By Ella Hassett, Headford Lace Project
It was announced this August that eight key practices of Ireland’s living cultural heritage had been inscribed on the National Inventory for Intangible Cultural Heritage; One of the practices was the inclusion of Headford Lacemaking.
Headford is a small rural town in County Galway alive with vibrant community groups, artists, musicians, and environmentalists all working together to make it a great place to live and work.
One of these groups is the Headford Lace Project (HLP), an eight-person voluntary committee established in 2016 to research, revive and reimagine the craft of Headford Lacemaking through workshops, demonstrations, community collaborations, and events that inspire.
The project began when a visual artist Selma Makela included Headford Lace in a bird box installation as part of the Nesting Lark festival held in Headford in 2016. This led to the discovery of the only piece of Headford Lace in existence, kindly loaned to the project by a local woman who knew it had come from Headford Castle in around 1904.
Headford Lace is a style of torchon bobbin lace, where threads attached to weighted bobbins are crossed and twisted over each other on a lace pillow either on a table or held in the lap. Historical evidence shows that the lacemaking industry in the town dates back to around 1766, making Headford Lace one of the oldest Irish laces.
The earliest contemporary record of lacemaking in Headford was written by Colonel Richard St. George Mansergh St. George and dates to 1790, in ‘An account of Galway’ he remarked: “The women of Headford make lace.”
The Headford lacemaking industry was one run by women.
The women of the wealthy Anglo-Irish St. George family who lived in Headford Castle patronised the industry for generations, while poorer Headford women, particularly widows and single women of the town, created this fine delicate lace by hand in order to make a few extra pennies.
Census records demonstrate that many of the lacemakers lived on New Street and their cottages still survive today.
Headford Lace was largely absent from historical texts about lacemaking in Ireland, despite it being well-known at the time. For example, in 1887 a piece of Headford lace made by a Mrs. Burke was exhibited in the Women’s Industries section of the Royal Jubilee Exhibition, Manchester.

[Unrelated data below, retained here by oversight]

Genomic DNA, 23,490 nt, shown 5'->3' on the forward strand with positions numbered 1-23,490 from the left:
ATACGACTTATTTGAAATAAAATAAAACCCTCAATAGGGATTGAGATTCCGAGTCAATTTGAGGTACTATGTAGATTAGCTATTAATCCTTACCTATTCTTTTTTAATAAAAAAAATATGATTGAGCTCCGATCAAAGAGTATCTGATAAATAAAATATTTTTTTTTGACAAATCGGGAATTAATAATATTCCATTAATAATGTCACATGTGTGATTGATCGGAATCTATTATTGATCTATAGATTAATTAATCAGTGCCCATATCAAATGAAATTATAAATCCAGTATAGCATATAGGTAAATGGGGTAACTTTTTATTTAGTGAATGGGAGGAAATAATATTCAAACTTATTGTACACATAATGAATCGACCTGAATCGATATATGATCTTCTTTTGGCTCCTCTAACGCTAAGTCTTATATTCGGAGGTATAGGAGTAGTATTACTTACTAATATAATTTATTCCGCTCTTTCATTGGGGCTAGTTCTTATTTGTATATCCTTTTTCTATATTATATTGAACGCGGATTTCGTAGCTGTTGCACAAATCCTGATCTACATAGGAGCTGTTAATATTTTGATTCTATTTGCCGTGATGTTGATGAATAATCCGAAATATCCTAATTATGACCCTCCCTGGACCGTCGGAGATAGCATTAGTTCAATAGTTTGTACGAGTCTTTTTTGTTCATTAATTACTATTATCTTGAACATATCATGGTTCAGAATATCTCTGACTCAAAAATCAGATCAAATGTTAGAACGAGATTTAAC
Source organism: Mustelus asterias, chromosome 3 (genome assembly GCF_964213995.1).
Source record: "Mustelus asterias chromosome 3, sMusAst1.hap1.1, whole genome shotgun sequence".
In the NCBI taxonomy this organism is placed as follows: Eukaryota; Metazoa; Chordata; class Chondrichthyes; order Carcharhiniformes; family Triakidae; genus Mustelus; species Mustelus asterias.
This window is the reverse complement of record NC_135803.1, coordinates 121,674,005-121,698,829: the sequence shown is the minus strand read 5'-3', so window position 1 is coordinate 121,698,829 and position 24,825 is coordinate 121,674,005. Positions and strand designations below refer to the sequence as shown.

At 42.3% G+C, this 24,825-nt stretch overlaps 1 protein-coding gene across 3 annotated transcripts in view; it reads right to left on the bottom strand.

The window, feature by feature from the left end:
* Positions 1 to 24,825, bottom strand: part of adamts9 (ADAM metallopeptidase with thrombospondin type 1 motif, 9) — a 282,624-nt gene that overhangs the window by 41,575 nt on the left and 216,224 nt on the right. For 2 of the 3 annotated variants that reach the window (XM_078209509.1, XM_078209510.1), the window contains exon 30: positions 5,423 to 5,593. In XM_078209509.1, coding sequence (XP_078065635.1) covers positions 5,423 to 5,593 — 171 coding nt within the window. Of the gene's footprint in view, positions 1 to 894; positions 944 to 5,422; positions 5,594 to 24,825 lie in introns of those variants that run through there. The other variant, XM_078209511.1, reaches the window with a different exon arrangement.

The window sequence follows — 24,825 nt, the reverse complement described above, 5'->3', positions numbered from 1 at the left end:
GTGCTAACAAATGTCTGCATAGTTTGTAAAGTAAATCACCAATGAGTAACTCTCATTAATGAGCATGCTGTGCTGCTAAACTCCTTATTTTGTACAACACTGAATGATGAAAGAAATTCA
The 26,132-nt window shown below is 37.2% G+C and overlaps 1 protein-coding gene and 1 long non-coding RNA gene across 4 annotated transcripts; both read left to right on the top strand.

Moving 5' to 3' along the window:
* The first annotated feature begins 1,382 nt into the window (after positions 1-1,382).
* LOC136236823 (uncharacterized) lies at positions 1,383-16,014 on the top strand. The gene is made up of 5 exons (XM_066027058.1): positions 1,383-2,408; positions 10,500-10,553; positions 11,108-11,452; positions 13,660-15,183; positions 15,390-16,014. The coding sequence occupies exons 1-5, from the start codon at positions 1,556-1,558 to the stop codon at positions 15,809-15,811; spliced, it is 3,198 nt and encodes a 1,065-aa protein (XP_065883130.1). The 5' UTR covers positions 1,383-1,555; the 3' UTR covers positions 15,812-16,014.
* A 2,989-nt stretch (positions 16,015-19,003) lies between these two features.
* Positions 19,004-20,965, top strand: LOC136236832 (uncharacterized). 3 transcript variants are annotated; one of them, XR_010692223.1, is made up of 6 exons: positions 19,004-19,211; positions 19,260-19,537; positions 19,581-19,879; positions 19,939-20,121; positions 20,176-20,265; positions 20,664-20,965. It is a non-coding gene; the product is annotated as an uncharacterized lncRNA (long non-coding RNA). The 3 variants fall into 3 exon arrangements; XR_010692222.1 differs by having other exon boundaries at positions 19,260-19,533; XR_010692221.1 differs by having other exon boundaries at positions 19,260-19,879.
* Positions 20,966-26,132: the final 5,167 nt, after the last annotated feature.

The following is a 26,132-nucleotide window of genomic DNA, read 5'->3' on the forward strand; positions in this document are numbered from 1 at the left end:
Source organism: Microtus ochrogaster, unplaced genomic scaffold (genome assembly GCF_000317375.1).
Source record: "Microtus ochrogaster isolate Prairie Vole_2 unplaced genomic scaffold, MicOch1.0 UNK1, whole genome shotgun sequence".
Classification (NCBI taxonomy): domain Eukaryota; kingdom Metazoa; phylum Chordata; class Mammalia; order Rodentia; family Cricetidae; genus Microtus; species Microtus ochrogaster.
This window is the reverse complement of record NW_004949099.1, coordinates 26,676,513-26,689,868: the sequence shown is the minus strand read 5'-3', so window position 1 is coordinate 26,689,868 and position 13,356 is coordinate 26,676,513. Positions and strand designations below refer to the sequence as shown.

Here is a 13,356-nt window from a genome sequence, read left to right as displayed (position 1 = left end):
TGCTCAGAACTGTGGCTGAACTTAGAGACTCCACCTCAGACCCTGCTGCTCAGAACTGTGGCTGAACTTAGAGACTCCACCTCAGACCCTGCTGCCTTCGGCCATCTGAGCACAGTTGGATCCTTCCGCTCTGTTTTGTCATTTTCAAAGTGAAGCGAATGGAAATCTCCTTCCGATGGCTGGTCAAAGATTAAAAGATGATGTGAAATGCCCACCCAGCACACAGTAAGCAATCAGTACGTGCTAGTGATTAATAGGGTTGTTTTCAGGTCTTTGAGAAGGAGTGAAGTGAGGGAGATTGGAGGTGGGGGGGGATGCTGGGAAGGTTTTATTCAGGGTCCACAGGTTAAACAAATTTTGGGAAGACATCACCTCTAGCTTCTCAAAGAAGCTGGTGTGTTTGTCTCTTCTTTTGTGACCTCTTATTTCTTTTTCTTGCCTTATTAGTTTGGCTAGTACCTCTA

In the clothing account book of Lady Augusta Caroline Dillon née Crofton, wife of the 4th Baron Clonbrock, dating to 1870, there is a record of a purchase of “8 yds Headford Lace” for which she paid two shillings.
It was recently discovered that Headford Lace was purchased by not one, but two Queens. Stepney St. George, the local landlord during the Famine, wrote a letter to the Queen Dowager Adelaide pleading the case of Headford’s lacemakers who were suffering the terrible effects of a dysentery epidemic.
Stepney received a reply from the Queen’s Lord Chamberlain and a remittance of 20 pounds with an order for Headford Lace to that value. Queen Victoria followed suit about two weeks later and placed the same order.
Building on this wealth of historical evidence, HLP has worked hard over the last five years to revive the skill of Headford Lacemaking through quarterly classes with our bobbin lace tutor, Jackie Magnin.
So far over 80 apprentices have been trained in the craft of Headford Lacemaking and we look forward to welcoming more learners and improvers back to Headford soon.
As well as preserving the tradition, we have also reimagined the craft of Headford Lacemaking and explored it through a variety of collaborations and events.
In October 2020, we held an international lace exhibition in the shop windows of Headford town, displaying the work of 34 artists from 11 countries, with each piece containing an element of handmade lace.
In collaboration with Kilkee Forge in Co. Clare, we commissioned two lace-inspired benches for the town to give people a place to sit and chat. We have also worked on musical collaborations, such as Bobbin Beats with Drumadore and Claran Theatre, a theatrical drumming piece inspired by the rhythms of lacemaking.
The establishment and maintenance of this National Inventory are one of Ireland’s obligations under the 2003 Convention UNESCO Convention for the Safeguarding of the Intangible Cultural Heritage.
It protects, promotes, and celebrates Irish living cultural heritage practices, customs, crafts, and traditions. There are now a total of 38 practices on the list, all of which were included following rigorous assessment by an expert advisory committee. Receiving this State recognition is a huge honour.
As well as raising the profile of Headford Lacemaking itself, the National Inventory demonstrates the importance of Ireland’s Lacemaking heritage more generally, as we join Clones Crochet Lacemaking, Limerick Lacemaking, Carrickmacross Lacemaking, and Irish Crochet Lacemaking on the list.
We one day hope for an all-island lace trail, which would allow visitors to travel the country and learn all about the different lace traditions and history.
It is important to us that all of those women lacemakers, many of whom are still unnamed, are remembered for their intricate skilled work and that the tradition is passed to future generations.